• For these two cases (and generally, anything that is at least an attempt to answer the question, but a really bad one), just downvote and comment. The goal would be to have the OP delete the post themselves. This is even encouraged through the Peer Pressure badge. @killermist – slhck Jun 25 '12 at 7:24
  • Pruning old non-answers is of course allowed and encouraged! We always try to keep the signal-to-noise ratio high, no matter how old a topic is. However, for old answers and posts where you're almost sure the OP will never return (e.g. one-rep users who never came online again, deleted users, et cetera), there's rarely any point in downvoting, since the OP won't bother to fix their post or delete it themselves. If you find something that is really "not an answer" in the sense of what we've tried to clarify here, go ahead and flag. @killermist – slhck Jun 25 '12 at 7:26
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    Finally, note that moderators should never have to judge the contents of a post. So, if something is an answer to the question, but just "bad", what should they do about it? But, if they see you genuinely trying to help, they will err on the side of clearing the flag as "helpful", even when a post is not deleted. In cases where you're not sure, visit our moderator chat room and drop some links there. – slhck Jun 25 '12 at 7:28
  • @slhck: Sorry for treading on a moribund thread, but (1) Why do you say “comments that don’t really solve the problem but are off-topic”? ISTM that either “comments that don’t really solve the problem and are off-topic” or “… that don’t really solve the problem but are on-topic” would make more sense. (2) You say “for old answers and posts where you’re almost sure the OP will never return …, there’s rarely any point in down voting”. Well, as you know, down voting causes an “answer” to drop in the display for users who sort by votes, and down voting to −3 or below makes a post go dim. – Scott Aug 26 at 15:50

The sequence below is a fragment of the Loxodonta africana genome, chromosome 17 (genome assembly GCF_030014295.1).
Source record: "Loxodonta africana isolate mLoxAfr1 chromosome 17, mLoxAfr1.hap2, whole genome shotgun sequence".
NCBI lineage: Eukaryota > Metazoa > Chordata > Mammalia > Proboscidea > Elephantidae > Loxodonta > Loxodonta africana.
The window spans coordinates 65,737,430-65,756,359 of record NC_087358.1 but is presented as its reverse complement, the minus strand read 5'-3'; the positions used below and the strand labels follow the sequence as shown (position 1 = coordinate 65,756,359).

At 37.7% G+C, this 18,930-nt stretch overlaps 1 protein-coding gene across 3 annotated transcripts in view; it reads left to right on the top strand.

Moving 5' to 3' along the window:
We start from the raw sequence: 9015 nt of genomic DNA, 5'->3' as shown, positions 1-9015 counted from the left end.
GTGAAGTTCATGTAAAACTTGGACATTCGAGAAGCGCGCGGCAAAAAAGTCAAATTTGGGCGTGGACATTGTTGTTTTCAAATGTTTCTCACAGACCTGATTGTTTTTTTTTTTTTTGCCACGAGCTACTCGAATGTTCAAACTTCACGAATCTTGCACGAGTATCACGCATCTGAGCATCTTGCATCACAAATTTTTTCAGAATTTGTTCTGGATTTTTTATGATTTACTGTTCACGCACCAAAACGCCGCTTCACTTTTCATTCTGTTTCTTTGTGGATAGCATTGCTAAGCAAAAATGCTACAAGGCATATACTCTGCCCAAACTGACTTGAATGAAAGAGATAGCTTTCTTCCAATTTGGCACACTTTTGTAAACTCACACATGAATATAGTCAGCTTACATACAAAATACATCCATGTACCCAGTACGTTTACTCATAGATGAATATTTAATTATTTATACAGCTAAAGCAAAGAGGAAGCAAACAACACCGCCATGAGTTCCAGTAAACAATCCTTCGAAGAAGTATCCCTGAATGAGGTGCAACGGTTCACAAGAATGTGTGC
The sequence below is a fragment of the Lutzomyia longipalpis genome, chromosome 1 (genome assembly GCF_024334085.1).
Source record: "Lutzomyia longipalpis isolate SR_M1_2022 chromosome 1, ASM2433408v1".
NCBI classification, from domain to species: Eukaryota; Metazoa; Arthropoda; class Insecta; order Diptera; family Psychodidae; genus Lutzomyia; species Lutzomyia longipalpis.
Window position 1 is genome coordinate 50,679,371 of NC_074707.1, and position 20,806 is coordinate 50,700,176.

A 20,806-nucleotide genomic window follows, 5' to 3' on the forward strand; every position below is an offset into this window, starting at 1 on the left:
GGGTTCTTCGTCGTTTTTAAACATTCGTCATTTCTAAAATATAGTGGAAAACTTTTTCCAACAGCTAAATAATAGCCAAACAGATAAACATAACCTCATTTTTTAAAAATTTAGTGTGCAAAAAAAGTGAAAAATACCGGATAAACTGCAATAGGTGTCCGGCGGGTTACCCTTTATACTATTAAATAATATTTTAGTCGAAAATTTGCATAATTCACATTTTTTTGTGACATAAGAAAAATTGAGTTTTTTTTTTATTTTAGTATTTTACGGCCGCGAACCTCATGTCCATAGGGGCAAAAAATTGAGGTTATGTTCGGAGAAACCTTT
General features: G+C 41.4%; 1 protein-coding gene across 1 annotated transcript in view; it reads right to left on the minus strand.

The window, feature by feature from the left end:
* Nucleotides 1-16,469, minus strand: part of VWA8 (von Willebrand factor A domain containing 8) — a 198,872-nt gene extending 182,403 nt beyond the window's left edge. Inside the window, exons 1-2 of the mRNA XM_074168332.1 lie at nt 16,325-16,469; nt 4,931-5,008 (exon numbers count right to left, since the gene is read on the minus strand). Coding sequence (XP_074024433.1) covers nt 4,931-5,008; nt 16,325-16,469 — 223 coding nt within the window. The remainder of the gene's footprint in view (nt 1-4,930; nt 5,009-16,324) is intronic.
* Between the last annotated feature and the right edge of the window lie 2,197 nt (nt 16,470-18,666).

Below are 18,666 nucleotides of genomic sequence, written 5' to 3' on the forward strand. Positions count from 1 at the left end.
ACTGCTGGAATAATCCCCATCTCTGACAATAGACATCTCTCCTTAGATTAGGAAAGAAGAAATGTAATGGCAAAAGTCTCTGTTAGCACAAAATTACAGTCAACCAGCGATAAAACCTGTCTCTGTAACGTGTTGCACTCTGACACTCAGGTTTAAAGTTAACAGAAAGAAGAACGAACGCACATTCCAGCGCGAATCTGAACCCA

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    @Scott Eh, that was over six years ago! I rephrased that one sentence – you were right in that it was illogical. About downvotes, I think I was talking about flagging posts and downvoting them which I perhaps thought wasn't necessary. Of course, one should always downvote bad content (to push it down, to make it fade out, to enable high-rep users to click delete, etc.) – slhck Aug 26 at 16:01
  • So we’re saying that, if the question asks ‘‘How do I drive from Los Angeles to San Francisco?’’, and the answer describes how to drive from New York to Boston (or how to take the train from New York to San Francisco), then it’s not NAA, because it is an answer to some question that’s vaguely related to the one that was asked?  You can understand how people are exasperated by this interpretation, right? – Scott Aug 26 at 16:09
  • @Scott As a former mod, what would always trouble me are flag reasons that require me to make a technical judgement. If the rationale is clear (e.g. question clearly specifies macOS, but answer is about Windows) and expressed as such in the flag reason (and not just “not an answer”), I'd say it's fine to flag. But that's my personal interpretation; not sure how the mod team handles it these days. I've been a little out of touch with the SE mod team for a few years. – slhck Aug 26 at 18:01

I've done my fair share of flagging over on SF and now I have a ♦ I've dealt with lots too.

As a high rep user there are few reasons for you to flag as you mostly have the tools to do what's necessary yourself (or in conjunction with other high rep users). You're pretty much stuck with Spam/Offensive or Not An Answer.

Remember that moderators are human exception handlers - the community should call on them when they can't do something themselves which should be rare as there is lots you can do.

Not an Answer

I tried to only flag 'answers' that didn't answer the question - the majority were 'me too' type of answers, stuff that should be comments or stuff that should have been an edit. I'd leave a comment about asking their own question merge text etc and then I'd flag saying what I'd done and what I thought was required.

If an answer was incorrect or said something that the OP specifically excluded then I'd leave a comment to that effect or downvote and comment etc - these are answers, you really shouldn't need to ask a moderator to deal with these as you have the tools to do it yourself.